The majority of motorists who bought their cars on personal contract plans (PCPs) do not understand how they work and could be left with nothing to show for it, despite paying a deposit and making monthly repayments.
At the end of last year, the Central Bank valued the PCP market at €1.5bn, with 126,249 contracts outstanding.
However, a consumer study of PCPs, used to finance approximately a third of new car purchases in Ireland, found that, despite involving large sums of money relative to household budgets, the products appear poorly understood.
The main difference between a PCP and a personal loan is that with a personal loan you borrow the money, pay for your car, and own it immediately.
With a PCP, the consumer does not own the car until he or she has made the final payment.
The Competition and Consumer Protection Commission (CCPC), which contributed to the cost of the research, said further protections were needed for customers against a backdrop of the growing PCP market.
The watchdog said the complexity of PCPs meant it was likely consumers did not fully understand how they worked, “particularly the implications at the end of the agreement”.
This is where the buyer pays a final ‘balloon’ payment before becoming owner of the car. The amount is set in the original contract, referred to as the guaranteed minimum future value (GMFV). If the customer can pay off the GMFV, the car is theirs.
Alternatively, if the car is in positive equity — which is difficult to predict at the time of purchase — and if the customer has adhered to the terms and conditions of their contract, governing mileage and wear and tear, they can rollover to a new PCP.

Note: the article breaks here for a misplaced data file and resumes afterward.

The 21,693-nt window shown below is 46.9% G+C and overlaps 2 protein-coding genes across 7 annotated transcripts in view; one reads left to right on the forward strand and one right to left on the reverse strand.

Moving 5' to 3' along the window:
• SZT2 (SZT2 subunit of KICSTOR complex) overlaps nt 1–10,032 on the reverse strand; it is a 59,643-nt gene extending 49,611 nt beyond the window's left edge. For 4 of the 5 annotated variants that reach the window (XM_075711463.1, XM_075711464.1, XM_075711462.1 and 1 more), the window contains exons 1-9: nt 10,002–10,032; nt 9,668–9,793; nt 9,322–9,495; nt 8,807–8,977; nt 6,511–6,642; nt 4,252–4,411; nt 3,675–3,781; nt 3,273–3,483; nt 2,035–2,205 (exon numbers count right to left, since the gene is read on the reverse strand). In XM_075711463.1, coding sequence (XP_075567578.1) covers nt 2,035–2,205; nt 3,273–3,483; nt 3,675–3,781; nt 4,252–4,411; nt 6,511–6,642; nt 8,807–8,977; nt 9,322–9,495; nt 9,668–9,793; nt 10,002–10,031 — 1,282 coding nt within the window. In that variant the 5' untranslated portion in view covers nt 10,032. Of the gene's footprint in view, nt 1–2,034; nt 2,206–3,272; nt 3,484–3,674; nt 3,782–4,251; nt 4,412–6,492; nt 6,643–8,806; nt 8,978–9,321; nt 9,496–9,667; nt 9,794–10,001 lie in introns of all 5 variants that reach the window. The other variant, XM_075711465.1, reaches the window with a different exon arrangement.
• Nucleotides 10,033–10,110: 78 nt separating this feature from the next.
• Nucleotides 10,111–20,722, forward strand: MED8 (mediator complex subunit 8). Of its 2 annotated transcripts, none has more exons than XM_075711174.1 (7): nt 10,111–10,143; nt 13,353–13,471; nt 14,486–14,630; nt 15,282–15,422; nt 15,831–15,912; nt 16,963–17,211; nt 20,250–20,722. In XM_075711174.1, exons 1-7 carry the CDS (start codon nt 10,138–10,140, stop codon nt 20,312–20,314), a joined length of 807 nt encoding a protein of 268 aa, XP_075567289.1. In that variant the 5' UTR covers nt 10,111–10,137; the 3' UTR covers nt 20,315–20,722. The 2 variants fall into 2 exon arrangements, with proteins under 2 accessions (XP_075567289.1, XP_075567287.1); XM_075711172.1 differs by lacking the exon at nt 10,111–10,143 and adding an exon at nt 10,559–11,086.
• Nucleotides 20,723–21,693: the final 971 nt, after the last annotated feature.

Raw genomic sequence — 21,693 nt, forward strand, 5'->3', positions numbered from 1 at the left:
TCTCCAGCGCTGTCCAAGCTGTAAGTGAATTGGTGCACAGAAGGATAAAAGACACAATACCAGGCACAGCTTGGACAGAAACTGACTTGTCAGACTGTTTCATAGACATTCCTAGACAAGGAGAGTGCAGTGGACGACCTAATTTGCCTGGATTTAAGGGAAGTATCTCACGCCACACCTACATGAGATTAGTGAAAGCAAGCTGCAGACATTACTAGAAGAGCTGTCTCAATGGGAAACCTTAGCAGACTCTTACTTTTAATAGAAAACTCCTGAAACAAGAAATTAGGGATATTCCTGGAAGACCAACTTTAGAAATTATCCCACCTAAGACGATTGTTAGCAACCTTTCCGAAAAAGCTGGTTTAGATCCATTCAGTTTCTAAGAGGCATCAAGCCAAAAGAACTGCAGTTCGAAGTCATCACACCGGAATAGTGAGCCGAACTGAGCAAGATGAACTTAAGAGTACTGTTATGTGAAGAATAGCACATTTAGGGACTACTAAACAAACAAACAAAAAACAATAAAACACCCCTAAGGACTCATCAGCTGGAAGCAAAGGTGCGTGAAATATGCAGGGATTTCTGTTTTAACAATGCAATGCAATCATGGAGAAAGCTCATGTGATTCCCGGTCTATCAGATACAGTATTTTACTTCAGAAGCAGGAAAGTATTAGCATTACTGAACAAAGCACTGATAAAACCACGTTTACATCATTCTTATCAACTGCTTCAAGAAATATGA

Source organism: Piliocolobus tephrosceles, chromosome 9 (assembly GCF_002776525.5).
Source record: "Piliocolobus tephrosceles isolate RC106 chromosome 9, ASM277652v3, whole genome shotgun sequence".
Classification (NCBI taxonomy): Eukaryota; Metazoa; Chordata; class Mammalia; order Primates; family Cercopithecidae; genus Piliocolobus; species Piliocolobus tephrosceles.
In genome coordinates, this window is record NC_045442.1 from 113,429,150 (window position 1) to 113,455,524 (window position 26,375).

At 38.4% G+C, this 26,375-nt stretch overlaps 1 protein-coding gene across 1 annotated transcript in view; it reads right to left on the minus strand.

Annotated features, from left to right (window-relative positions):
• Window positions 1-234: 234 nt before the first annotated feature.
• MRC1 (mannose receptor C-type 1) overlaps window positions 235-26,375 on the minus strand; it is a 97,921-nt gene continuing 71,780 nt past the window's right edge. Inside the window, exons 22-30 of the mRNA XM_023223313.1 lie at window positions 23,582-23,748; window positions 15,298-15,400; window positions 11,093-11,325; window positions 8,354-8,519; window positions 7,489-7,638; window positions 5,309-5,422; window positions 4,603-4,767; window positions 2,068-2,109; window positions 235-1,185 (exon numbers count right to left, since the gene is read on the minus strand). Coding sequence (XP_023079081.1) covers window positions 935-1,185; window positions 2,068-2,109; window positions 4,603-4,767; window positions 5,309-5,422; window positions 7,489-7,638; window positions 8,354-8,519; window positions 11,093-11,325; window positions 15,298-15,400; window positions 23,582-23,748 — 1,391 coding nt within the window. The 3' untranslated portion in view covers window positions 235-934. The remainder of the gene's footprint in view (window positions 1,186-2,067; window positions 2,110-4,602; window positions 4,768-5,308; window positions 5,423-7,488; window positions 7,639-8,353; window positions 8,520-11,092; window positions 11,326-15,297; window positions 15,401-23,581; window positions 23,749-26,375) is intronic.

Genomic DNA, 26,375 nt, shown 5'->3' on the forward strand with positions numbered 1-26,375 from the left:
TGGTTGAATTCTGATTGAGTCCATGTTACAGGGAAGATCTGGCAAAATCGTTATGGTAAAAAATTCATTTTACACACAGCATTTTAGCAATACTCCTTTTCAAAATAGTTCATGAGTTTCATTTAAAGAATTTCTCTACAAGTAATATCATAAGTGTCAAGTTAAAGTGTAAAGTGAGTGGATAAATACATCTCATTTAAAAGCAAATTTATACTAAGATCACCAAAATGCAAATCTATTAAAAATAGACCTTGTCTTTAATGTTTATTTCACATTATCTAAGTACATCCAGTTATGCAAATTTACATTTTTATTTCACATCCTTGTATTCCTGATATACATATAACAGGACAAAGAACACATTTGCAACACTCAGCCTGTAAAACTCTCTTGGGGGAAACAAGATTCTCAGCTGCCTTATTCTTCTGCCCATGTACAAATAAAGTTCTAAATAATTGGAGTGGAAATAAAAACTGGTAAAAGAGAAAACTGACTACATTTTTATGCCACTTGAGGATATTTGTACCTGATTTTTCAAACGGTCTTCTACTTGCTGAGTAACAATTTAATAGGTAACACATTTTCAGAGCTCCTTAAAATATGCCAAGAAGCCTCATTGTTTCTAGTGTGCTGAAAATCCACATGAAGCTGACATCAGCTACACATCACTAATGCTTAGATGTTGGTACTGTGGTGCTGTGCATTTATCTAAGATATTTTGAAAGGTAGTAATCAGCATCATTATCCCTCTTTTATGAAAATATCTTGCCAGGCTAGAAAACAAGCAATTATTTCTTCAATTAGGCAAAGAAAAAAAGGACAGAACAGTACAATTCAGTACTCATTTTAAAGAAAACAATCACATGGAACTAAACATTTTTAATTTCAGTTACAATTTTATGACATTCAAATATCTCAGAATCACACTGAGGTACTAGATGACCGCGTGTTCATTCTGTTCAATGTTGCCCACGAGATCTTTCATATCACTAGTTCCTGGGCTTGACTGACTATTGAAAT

Otherwise, they may have nothing to put towards the cost of a new car.
If the car buyer is unable to make the final payment, the car goes back to the lender.
The Central Bank has warned that customers may need to borrow again to make the final payment. A further disadvantage is that they cannot sell the car without the lender’s permission to finance a new car or for personal reasons.
Prof Lunn, associate research professor at the Economic and Social Research Institute (ESRI) and one of the authors of Do Consumers Understand PCP Car Finance?, published yesterday, said it was “worrying if people in situations of temptation don’t fully understand what is in front of them”.
The researchers said such was the “scale of miscomprehension” around PCPs that it may be necessary to make it mandatory for car dealerships to make more “effective disclosures” about what the deal actually means at the point of sale.
The CCPC said it believed that “before significant issues emerge, policymakers should consider the market and assess what actions could help safeguard consumers into the future”.
The CCPC has made a number of recommendations for policymakers including that the growth in the PCP finance market “should be considered in the context of potential future risk”.